For some species, time on planet Earth is running out. Human beings are the greatest threat to the survival of endangered species with poaching, habitat destruction, and the effects of climate change causing a lot of the problems. Read on to learn about some of the beautiful creatures most in need of our help, protection, and conservation.
Gorillas are fascinating creatures that share 98.3% of their DNA with humans. There are two species, the Eastern Gorilla and the Western Gorilla, and two subspecies. Three out of four are Critically Endangered on the IUCN Red List of Threatened Species. There are only around 150 to 180 of them left in the wild. Like many endangered animals, their decline is mostly due to poaching, habitat loss, and human-caused factors.
The name Rhinoceros comes from two Greek words Rhino and Ceros, which when translated into English mean nose horn. Poaching for their distinctive horns is their biggest threat. Javan rhino horn can sell for up to $30,000 per kg on the black market. Three of the five species of rhinoceros are critically endangered. The black rhino, the Javan rhino, and the Sumatran rhino are among the world’s most threatened animals. There are only between 46 to 66 individuals left for all three species in Indonesia.
08 Sea turtles
Two species of sea turtle are critically endangered on the IUCN Red List of Threatened Species. Hunting is one of the biggest threats to sea turtles. They are also at risk from habitat loss, bycatch, and pollution as well as climate change. Sand temperature determines the sex of hatchlings with eggs developing as females in warmer temperatures.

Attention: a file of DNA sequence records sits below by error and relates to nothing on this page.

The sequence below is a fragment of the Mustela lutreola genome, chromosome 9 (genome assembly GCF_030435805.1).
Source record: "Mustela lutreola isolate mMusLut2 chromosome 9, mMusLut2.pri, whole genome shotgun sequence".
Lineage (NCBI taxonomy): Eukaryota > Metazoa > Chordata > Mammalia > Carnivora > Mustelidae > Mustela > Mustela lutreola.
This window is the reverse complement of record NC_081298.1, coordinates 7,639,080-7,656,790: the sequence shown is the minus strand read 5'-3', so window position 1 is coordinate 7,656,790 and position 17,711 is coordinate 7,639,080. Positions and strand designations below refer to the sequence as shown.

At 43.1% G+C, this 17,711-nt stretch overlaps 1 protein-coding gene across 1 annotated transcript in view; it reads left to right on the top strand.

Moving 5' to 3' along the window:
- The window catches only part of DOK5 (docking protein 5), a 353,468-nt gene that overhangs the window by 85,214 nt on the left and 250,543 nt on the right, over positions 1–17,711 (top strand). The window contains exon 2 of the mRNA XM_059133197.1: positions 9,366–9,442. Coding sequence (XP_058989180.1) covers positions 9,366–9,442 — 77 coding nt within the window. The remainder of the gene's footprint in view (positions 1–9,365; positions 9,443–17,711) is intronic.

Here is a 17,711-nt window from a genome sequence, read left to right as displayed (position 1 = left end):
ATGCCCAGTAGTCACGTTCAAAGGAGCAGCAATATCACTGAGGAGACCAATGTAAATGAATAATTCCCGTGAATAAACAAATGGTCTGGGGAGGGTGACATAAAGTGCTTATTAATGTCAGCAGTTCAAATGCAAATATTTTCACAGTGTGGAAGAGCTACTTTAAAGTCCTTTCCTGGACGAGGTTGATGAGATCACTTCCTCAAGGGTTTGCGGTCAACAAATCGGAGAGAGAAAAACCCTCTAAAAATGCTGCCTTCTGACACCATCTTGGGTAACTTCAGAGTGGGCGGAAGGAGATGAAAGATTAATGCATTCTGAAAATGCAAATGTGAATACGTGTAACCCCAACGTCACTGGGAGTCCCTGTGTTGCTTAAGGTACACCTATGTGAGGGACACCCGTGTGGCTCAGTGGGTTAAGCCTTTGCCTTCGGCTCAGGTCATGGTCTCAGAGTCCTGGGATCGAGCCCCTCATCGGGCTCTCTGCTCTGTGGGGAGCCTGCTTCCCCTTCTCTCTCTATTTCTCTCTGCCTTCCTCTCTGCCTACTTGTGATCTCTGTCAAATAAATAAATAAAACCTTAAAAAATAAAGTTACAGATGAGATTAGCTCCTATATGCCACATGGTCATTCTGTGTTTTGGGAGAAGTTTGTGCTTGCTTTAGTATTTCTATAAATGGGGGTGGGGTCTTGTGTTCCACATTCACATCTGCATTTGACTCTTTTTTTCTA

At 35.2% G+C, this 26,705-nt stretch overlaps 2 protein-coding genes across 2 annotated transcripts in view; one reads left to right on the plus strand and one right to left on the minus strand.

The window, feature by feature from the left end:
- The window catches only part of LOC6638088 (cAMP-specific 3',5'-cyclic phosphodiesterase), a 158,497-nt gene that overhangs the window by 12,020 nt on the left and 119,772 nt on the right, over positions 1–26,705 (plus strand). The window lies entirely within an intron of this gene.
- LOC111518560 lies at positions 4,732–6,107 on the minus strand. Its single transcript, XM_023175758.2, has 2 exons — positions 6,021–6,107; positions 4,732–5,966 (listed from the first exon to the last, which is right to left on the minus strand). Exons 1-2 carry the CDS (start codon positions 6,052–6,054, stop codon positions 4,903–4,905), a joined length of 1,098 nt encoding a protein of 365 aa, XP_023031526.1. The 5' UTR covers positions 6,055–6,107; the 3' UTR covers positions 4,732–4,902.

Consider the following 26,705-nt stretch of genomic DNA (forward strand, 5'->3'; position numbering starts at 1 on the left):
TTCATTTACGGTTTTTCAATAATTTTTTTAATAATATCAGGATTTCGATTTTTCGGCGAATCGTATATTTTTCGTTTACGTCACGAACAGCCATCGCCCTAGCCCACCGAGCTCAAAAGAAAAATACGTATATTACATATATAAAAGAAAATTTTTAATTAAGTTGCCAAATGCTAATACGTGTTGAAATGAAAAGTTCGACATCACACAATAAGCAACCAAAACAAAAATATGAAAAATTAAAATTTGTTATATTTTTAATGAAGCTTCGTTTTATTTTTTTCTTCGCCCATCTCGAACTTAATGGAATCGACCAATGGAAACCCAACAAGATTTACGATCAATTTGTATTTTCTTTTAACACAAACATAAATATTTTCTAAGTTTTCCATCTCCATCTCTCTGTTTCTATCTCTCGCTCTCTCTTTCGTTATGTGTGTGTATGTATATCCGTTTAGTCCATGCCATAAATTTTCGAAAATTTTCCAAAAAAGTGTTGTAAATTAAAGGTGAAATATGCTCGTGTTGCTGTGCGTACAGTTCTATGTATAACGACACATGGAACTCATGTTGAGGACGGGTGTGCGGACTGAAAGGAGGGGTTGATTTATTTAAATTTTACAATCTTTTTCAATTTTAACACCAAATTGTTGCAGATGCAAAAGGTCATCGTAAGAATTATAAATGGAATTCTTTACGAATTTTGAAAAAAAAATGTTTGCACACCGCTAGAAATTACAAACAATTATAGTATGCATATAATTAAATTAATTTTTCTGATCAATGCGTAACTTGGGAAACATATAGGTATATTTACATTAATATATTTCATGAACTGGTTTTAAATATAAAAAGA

The Saola is one of the rarest large terrestrial mammals on Earth. It was first discovered in 1992 in the Annamite Range in Vietnam. Population numbers are hard to determine with any accuracy, but it’s considered critically endangered. The Saola is also known as the Asian unicorn.
06 North Atlantic right whale
The North Atlantic right whale is one of the most endangered whales in the world. They are gentle giants that spend a lot of time at the surface feeding on zooplankton. There are currently only around 400 of them left, and only about 100 breeding females. But they are still at risk of extinction due to a number of factors, including boat strikes and fishing gear.
05 Tooth-billed pigeon
Up to 380 tooth-billed pigeons are left in the wild, with no captive populations. Hunting has played a big part in their decline and kills thousands of individuals each year.
Gharials are fish-eating crocodiles from India. They have long thin snouts with a large bump on the end which resembles a pot. The numbers of Gharial numbers have been in decline since the 1930s and are now close to extinction. Their decline is due to several issues, though all human-made. Habitat loss, pollution, and entanglement in fishing nets are some of the biggest threats to their survival.
Kakapos are ground-dwelling parrots from New Zealand. They are critically endangered with only around 140 individuals remaining. Threats include introduced species such as cats and stoats that hunt using scent. Intensive conservation measures mean the population is on the increase now, which is positive.
02 Amur Leopard
Unfortunately, Amur leopards are one of the world’s most endangered big cats. They are as Critically Endangered on the IUCN Red List of Threatened Species, and between 2014 and 2015, there were only around 92 Amur leopards left within their natural range. That number is now estimated to be less than 70. Their beautiful coats are popular with poachers as are their bones which they sell for use in traditional Asian medicine
The vaquita is the smallest and most endangered marine mammal in the world. Their biggest threat is from illegal fishing of totoaba, a large fish in demand for its swim bladder. Efforts now focus on enforcing the ban on gillnets and persecuting those that use them.